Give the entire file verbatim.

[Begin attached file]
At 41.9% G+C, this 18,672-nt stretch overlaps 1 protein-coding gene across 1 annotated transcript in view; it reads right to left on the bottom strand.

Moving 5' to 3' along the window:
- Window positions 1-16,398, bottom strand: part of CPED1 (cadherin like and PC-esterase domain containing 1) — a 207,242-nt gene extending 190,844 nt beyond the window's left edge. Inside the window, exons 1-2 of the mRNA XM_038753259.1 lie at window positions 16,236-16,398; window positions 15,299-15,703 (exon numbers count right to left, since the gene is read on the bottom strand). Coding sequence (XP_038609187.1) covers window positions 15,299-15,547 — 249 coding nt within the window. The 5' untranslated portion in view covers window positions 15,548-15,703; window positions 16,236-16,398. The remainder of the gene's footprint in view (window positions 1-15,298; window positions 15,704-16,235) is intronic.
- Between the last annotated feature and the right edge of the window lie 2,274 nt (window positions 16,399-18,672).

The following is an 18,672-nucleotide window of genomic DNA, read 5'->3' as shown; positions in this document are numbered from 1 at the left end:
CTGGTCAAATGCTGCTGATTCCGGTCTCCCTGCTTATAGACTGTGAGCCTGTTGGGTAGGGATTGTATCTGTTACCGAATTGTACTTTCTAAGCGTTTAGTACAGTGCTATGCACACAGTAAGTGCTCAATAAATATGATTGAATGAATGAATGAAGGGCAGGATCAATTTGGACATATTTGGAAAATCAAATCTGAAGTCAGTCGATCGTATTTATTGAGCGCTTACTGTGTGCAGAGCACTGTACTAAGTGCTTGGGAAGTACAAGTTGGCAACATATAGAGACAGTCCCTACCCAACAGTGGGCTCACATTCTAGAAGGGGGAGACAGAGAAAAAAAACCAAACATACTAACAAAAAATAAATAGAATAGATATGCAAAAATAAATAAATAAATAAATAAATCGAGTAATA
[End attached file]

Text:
At 41.9% G+C, this 18,672-nt stretch overlaps 1 protein-coding gene across 1 annotated transcript in view; it reads right to left on the bottom strand.

Moving 5' to 3' along the window:
- Window positions 1-16,398, bottom strand: part of CPED1 (cadherin like and PC-esterase domain containing 1) — a 207,242-nt gene extending 190,844 nt beyond the window's left edge. Inside the window, exons 1-2 of the mRNA XM_038753259.1 lie at window positions 16,236-16,398; window positions 15,299-15,703 (exon numbers count right to left, since the gene is read on the bottom strand). Coding sequence (XP_038609187.1) covers window positions 15,299-15,547 — 249 coding nt within the window. The 5' untranslated portion in view covers window positions 15,548-15,703; window positions 16,236-16,398. The remainder of the gene's footprint in view (window positions 1-15,298; window positions 15,704-16,235) is intronic.
- Between the last annotated feature and the right edge of the window lie 2,274 nt (window positions 16,399-18,672).

The following is an 18,672-nucleotide window of genomic DNA, read 5'->3' as shown; positions in this document are numbered from 1 at the left end:
CTGGTCAAATGCTGCTGATTCCGGTCTCCCTGCTTATAGACTGTGAGCCTGTTGGGTAGGGATTGTATCTGTTACCGAATTGTACTTTCTAAGCGTTTAGTACAGTGCTATGCACACAGTAAGTGCTCAATAAATATGATTGAATGAATGAATGAAGGGCAGGATCAATTTGGACATATTTGGAAAATCAAATCTGAAGTCAGTCGATCGTATTTATTGAGCGCTTACTGTGTGCAGAGCACTGTACTAAGTGCTTGGGAAGTACAAGTTGGCAACATATAGAGACAGTCCCTACCCAACAGTGGGCTCACATTCTAGAAGGGGGAGACAGAGAAAAAAAACCAAACATACTAACAAAAAATAAATAGAATAGATATGCAAAAATAAATAAATAAATAAATAAATCGAGTAATA